BELOIT, Wis. — Two school districts are reviewing claims of racist behavior during a boy's basketball game at Muskego High School on Friday night.
A Beloit basketball team is reacting after they say they found racist messages inside a locker room.
Beloit basketball players say they never expected to see the n-word and swastikas written all over the visiting team's locker room at Muskego High School.
A parent of an athlete says he heard monkey noises and racist words from the student section at the game.
Other parents recorded video of Muskego students wearing black face masks and tank tops, outfits they say depict black people in a racist light. This happened Friday night. Beloit's head coach Todd Marks says he felt unsettled and disturbed during the game. He wasn't aware of the locker room writing until afterward. Otherwise, he says he would not have allowed the game to continue.
Beloit Memorial High School was the visiting team. Players and families said they left the game disturbed by the behavior they experienced.
In a show of support, the School District of Beloit posted a photo of the Beloit Memorial High School boys varsity basketball team to its Facebook page Monday.
"Muskego High School was not a safe environment for our children or our families," said parent Rick Daniels.
"We love our kids and to see them have to face that breaks my heart to see what they had to deal with. We stand together in solidarity against what our kids and community had to face," said Beloit head coach, Marks.
"This doesn't reflect the district of Muskego-Norway, and also the City of Muskego," said Kevin Zimmermann, member of the Muskego-Norway School Board.
Zimmermann sent TMJ4 News a video statement of his thoughts about the situation. Zimmermann urged people to wait until an investigation is complete.
"Per our district policy once an investigation is done strict discipline will be handed down if the allegations are found to be true," Zimmermann said.
"I want it to actually change because usually things like this people see it and they don't do anything about it. I just want people to see and start changing," said DeCarlos Nora, a senior basketball player at Beloit Memorial High school.
Leaders with Muskego-Norway schools issued a public statement apologizing for the behavior that Beloit Memorial experienced. It said they received the information from Beloit Memorial's athletic director.
Muskego-Norway Schools and the School District of Beloit are working together with police to investigate.
Administrators in Muskego said they are looking to improve processes to provide a space that demonstrates respect for others.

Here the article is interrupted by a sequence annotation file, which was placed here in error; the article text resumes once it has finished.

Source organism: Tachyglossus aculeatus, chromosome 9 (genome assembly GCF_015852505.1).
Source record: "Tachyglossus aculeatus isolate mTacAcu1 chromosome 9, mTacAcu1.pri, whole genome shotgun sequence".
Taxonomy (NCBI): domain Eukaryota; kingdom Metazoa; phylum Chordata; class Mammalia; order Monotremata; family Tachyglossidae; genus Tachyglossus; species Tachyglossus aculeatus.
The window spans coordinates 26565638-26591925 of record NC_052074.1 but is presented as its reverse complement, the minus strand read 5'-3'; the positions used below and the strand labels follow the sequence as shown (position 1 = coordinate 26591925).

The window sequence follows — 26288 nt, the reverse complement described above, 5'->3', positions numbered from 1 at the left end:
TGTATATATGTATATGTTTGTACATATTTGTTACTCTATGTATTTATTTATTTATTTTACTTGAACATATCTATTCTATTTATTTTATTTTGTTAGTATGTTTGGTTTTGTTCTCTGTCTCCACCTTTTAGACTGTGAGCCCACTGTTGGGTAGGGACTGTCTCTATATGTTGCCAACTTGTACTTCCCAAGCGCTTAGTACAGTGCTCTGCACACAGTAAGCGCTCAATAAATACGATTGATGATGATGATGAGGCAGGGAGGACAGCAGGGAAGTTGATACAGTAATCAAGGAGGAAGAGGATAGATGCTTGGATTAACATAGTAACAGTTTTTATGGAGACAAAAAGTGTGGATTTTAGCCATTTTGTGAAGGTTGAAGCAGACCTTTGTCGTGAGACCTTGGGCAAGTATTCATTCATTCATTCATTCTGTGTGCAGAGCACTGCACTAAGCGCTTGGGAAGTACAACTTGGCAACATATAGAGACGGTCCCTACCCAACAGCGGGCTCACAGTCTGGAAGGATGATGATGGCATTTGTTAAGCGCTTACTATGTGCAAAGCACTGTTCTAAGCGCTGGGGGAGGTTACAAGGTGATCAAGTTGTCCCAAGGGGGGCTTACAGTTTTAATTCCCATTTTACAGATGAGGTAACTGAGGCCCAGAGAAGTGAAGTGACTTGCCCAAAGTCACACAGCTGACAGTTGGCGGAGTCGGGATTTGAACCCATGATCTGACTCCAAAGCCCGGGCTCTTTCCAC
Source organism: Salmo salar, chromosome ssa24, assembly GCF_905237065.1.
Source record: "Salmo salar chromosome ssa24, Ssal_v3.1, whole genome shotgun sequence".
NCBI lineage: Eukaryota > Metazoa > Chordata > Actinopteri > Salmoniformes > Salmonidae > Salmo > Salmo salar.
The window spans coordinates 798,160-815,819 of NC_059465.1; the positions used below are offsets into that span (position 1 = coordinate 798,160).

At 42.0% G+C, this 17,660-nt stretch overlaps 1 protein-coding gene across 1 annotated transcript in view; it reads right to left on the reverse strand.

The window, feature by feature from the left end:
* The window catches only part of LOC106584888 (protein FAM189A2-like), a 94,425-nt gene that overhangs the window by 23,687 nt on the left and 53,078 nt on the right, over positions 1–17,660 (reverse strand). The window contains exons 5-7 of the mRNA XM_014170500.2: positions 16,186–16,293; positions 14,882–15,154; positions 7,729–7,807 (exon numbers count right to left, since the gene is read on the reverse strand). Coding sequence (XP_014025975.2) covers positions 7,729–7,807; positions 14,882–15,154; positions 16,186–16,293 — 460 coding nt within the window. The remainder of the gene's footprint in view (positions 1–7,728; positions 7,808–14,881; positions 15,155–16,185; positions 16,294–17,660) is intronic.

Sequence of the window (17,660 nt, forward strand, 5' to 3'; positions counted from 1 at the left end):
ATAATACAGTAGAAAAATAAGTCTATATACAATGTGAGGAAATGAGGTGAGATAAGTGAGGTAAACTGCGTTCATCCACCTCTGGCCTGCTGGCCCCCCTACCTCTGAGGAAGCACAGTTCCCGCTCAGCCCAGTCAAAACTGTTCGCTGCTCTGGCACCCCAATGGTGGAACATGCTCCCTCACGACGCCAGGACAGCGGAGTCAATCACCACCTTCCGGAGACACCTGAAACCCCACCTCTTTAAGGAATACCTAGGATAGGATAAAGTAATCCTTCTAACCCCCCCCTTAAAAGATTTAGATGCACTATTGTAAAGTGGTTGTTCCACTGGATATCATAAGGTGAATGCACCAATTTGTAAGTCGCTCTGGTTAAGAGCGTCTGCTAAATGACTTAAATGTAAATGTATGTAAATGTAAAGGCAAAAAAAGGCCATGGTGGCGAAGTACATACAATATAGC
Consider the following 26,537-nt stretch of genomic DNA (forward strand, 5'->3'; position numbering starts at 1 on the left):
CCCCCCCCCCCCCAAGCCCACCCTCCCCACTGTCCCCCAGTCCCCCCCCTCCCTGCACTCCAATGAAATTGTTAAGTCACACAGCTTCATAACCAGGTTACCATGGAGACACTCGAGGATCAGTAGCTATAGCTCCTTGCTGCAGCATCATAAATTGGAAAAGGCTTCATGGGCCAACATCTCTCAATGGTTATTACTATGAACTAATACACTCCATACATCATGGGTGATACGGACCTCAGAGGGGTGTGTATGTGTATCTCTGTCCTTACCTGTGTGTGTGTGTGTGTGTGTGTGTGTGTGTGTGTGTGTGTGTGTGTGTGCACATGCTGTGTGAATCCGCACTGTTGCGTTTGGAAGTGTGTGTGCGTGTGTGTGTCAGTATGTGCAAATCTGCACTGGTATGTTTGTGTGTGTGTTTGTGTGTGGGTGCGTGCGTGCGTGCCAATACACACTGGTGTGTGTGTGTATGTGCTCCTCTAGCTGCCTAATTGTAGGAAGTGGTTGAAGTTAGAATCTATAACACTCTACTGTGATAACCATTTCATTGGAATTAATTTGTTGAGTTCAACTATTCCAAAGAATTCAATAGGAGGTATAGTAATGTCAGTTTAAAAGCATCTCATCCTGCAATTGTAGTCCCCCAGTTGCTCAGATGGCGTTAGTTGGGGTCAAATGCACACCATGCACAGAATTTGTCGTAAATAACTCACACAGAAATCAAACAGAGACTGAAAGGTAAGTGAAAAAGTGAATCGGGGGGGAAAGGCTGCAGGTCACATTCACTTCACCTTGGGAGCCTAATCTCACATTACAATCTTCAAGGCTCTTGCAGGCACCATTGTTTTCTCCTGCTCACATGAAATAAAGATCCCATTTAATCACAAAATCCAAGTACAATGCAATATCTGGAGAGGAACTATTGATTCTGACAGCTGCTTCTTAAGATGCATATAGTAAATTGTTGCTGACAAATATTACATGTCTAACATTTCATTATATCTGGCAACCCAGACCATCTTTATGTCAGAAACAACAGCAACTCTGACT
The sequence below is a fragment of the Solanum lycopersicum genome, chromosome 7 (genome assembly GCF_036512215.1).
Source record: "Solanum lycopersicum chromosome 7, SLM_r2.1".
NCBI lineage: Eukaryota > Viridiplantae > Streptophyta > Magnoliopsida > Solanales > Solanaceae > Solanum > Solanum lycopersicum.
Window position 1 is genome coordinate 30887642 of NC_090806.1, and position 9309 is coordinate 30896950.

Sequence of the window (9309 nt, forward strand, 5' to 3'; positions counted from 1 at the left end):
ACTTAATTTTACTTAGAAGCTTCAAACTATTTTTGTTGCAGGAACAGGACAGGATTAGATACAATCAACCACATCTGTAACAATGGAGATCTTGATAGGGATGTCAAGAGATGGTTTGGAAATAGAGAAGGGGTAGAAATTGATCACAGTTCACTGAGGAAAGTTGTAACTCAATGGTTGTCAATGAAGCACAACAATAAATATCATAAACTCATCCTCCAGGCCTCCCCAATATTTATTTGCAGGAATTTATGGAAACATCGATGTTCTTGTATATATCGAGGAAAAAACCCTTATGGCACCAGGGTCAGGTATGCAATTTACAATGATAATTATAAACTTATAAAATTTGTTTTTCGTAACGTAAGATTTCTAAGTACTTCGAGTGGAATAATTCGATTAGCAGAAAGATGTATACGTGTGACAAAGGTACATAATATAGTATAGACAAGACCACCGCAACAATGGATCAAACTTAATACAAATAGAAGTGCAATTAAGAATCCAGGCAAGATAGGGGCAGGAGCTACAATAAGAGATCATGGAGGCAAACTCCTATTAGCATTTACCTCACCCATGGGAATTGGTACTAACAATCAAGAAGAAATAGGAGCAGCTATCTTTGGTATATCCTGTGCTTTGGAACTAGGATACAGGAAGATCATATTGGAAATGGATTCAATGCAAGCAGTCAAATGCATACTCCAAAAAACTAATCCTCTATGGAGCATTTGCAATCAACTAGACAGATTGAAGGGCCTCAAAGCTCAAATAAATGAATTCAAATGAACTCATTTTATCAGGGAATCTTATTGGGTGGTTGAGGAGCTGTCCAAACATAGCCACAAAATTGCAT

Muskego-Norway School Board passes policy requiring parental permission for student pronouns
Mary Jo Ola , Madison Goldbeck, Jan. 16, 2023
MUSKEGO, Wis. — The Muskego-Norway School District now requires parental permission before using a student's preferred pronouns and name.
The Muskego-Norway School Board voted unanimously Monday night to approve the policy.
The district requires written or electronic authorization from a student's legal guardian for changes to a student's personal information in the district's systems. This includes the student's preferred name, pronouns, gender, and race classifications. The policy says information in certain records can only be modified with documentation proving a legal change.
Several parents and students showed up to Monday's meeting with passionate opinions.
Heidi Edward is a Muskego parent of two students and has worked in education for over 20 years. She spoke against the policy.
"As a parent in the district, my child being called by a different name by their own request is not a lack of transparency," Edward said. " I see that as educational professionals following best practice of what we know saves the lives of our LGBTQIA students and helps them know they are loved and cared for...I would rather have my kids trust someone than feel they have no one."
Corrie Houston, a Muskego resident, spoke in support of the policy.
"I want the school district to assist in my child's education, not to oppose my principals or beliefs in how I should raise my child," Houston said. "The stress and anxiety related to issues such as gender identity will continue to cause problems for a teenager the longer the child has to hide the issue from parents and delay seeking guidance and assistance from parents. Hiding a child's problem or concerns from parents will delay resolution to the problem and extend the confusion a child may be experiencing."
Below is the draft policy:
"A written/electronic authorization from a parent/legal guardian for a change of a student's personal information, including preferred name/pronouns, gender, race classifications, etc, must be submitted to the District/school in order for the change to be effectuated and used within any of the operations of the district/school. Use of a commonly accepted shortened or abbreviated full name would be an exception to this administrative guideline (e.g. William to Will, Allison to Ally, James to Jim). The authorization will be reflected electronically in the District's student information systems. Information in certain District records may only be modified with documentation proving a legal change to a student's name or sex."
Waukesha and Arrowhead have recently passed similar policies.